“If I were to pose the question to you,
‘What does the Bible say about the qualifications for a presidential candidate?’
what would your response be?”
f I were to pose the question to you, “What does the Bible say about the qualifications for a presidential candidate?” what would your response be? Many people believe that the Bible is silent on such issues. However, Scripture is very clear about what characteristics mark a qualified leader for a nation.
Too often, Evangelicals compare presidential candidates with Ronald Reagan. I say this not in opposition to Reagan, who undoubtedly was a great President, but in recognition that we need to look deeper into what God’s standards are as opposed to man’s standards. Scripture outlines three core characteristics of a godly national leader. Let’s look at each one.
1. Effective Communication
“It seems what we have here is a failure to communicate." - Cool Hand Luke
Without the ability to clearly and persuasively communicate his or her message, a leader will always be marked by stagnation and ineffectiveness. The current bog that is Washington, DC, is stagnant primarily because many of our current politicians have traded sincere and genuine discourse for sound bite rhetoric. Gone are the days of the Lincoln-Douglas debates and the wholehearted, impassioned orations of Patrick Henry. We have replaced these basic necessities of governing for a vote of cloture.
When we examine the biblical attributes of candidates, we must look for one who will say, “Come, let us reason together,” not “My way or the highway.” We need a reasonable communicator who can bring people together while standing firm on his or her principles. When a person can effectively communicate, there are obvious, measurable results. Take, for example, the biblical account of Nehemiah. Here was a man of great influence, the cupbearer to the king, who spoke so passionately and persuasively that he inspired his countrymen to journey thousands of miles to rebuild the city walls of Jerusalem, even convincing the king of Babylon to finance the operation.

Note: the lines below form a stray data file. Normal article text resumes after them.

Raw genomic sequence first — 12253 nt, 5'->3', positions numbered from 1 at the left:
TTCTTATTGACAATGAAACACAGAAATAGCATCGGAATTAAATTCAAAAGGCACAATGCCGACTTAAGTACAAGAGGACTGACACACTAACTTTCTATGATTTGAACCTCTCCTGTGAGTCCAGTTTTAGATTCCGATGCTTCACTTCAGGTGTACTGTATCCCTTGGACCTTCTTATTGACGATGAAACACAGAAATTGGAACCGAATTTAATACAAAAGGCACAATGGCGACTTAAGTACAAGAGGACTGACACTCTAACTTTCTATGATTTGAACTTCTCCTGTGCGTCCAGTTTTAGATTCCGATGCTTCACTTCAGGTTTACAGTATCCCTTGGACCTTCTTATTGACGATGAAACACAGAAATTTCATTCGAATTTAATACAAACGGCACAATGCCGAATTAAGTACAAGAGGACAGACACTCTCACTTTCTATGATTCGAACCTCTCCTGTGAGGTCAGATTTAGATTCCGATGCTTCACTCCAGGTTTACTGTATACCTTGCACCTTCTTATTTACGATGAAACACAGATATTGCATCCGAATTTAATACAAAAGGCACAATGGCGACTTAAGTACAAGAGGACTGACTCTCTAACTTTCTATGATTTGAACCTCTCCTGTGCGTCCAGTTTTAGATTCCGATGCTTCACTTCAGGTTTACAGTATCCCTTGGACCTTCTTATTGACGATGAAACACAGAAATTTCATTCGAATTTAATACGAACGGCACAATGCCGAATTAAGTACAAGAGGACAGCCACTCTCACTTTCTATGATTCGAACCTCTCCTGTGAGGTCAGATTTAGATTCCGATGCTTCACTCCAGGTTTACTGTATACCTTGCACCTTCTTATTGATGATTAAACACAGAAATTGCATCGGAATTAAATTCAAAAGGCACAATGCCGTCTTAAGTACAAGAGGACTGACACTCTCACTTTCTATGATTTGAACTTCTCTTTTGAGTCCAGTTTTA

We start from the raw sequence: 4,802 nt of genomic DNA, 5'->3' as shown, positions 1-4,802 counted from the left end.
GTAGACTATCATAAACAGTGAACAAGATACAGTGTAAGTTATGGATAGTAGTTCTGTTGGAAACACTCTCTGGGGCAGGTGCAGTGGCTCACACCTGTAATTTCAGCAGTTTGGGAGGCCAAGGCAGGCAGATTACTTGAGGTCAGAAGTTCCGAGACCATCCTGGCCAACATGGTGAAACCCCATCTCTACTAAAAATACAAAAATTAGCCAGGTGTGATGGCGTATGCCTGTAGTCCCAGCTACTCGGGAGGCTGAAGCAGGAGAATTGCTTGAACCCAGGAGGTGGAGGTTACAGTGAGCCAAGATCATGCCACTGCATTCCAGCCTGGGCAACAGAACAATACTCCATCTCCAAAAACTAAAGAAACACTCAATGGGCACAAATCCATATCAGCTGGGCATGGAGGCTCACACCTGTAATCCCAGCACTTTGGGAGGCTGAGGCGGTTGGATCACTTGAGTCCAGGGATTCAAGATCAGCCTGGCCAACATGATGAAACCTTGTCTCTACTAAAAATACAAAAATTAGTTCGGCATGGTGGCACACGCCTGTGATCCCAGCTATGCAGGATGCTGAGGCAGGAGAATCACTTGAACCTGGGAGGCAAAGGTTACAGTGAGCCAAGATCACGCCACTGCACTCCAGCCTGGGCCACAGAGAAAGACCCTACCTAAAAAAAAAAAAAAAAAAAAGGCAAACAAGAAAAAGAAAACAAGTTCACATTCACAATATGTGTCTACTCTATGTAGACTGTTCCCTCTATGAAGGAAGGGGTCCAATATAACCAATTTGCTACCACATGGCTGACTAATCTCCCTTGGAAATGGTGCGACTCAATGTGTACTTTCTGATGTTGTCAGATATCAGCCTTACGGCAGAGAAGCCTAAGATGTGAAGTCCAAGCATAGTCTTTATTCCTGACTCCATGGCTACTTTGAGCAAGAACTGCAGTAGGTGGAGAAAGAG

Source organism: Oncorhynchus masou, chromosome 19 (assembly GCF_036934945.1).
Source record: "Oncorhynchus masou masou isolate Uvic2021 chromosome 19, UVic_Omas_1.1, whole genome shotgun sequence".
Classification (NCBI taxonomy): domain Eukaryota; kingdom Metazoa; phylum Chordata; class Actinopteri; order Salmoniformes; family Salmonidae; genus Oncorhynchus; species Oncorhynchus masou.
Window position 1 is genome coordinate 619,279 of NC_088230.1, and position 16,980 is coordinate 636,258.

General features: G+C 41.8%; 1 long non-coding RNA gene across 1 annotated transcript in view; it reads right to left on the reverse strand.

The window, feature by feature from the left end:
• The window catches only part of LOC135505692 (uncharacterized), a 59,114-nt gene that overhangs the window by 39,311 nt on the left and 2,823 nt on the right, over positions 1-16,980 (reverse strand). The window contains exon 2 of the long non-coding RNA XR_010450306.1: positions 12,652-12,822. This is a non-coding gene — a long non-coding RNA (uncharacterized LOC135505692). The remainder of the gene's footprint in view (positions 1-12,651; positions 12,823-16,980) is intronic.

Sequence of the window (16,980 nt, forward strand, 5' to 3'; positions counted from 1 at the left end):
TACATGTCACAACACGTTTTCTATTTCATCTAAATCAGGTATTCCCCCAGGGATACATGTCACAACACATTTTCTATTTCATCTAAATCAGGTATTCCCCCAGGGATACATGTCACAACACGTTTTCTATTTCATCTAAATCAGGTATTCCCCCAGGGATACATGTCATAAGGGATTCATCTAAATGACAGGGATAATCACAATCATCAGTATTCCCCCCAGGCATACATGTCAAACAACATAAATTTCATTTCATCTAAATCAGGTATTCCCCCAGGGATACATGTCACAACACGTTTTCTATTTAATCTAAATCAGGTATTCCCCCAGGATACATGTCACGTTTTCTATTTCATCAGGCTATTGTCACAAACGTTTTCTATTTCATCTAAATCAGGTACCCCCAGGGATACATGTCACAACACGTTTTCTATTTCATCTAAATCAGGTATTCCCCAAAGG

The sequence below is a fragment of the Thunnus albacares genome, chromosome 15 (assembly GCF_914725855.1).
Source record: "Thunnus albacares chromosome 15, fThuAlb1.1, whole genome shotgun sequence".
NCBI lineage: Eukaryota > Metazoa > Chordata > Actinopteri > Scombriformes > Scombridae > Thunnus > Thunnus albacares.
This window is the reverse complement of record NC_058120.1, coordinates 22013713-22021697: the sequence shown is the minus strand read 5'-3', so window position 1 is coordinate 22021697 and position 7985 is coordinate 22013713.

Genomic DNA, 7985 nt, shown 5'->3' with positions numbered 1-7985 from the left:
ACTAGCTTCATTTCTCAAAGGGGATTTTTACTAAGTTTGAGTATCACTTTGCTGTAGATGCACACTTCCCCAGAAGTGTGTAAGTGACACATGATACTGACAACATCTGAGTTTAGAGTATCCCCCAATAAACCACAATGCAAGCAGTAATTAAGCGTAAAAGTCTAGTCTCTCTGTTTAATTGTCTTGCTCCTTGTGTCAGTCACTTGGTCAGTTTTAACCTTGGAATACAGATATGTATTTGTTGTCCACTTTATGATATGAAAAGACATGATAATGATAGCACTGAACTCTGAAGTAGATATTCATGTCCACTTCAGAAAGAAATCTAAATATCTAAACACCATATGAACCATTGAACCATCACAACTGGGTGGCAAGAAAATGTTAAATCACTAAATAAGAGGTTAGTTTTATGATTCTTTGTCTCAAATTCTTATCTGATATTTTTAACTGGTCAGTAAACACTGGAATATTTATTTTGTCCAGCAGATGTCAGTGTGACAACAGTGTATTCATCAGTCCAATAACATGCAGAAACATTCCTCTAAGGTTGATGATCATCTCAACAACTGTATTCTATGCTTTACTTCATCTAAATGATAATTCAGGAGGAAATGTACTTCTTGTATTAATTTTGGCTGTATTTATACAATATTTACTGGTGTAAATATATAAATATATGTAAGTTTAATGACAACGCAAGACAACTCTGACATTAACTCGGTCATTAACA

Being a great speaker does not necessarily make one a great communicator. Communication involves persuasion. Only when one can persuade his opponents to join him in action does he move from being a gifted speaker to true communicator.
2. Personal Consistency
“Words and deeds must be consistent. Exemplary leaders go first. They go first by setting the example through daily actions that demonstrate they are deeply committed to their beliefs.” - The Leadership Challenge
Consistency in politics is closely related to character. A candidate with character will either show consistency on the core issues or will admit when he has changed his views and then proceed to fight for them in a consistent manner. Anyone can be crafty (as many lawyers are) and speak truth in technicalities, but it takes a consistent person to be wholly truthful.
In order to be consistent on core issues, one needs the wisdom and discernment necessary to come to accurate positions in the first place. Take, for example, Hebrews 5:14, which describes mature Christians as “those who have their powers of discernment trained by constant practice to distinguish good from evil.” Discernment is sharpened by consistently adhering to the principles laid before us in God’s Word. Even non-Christians can exhibit some level of consistency in accord with biblical principles, since many of these principles are shared in our nation’s values.
When assessing the consistency of presidential candidates, go back and examine their entire record — not just what kind of legislation they have introduced, but the principles they have fought for and who they have fought with. Did they actually take the lead in the fight? Or did they just jump on a bandwagon and then take credit by talking the loudest? Biblical leaders are consistent in principle and unswerving in the fight. They don’t just fight for what they can accomplish, but for what God can accomplish through them.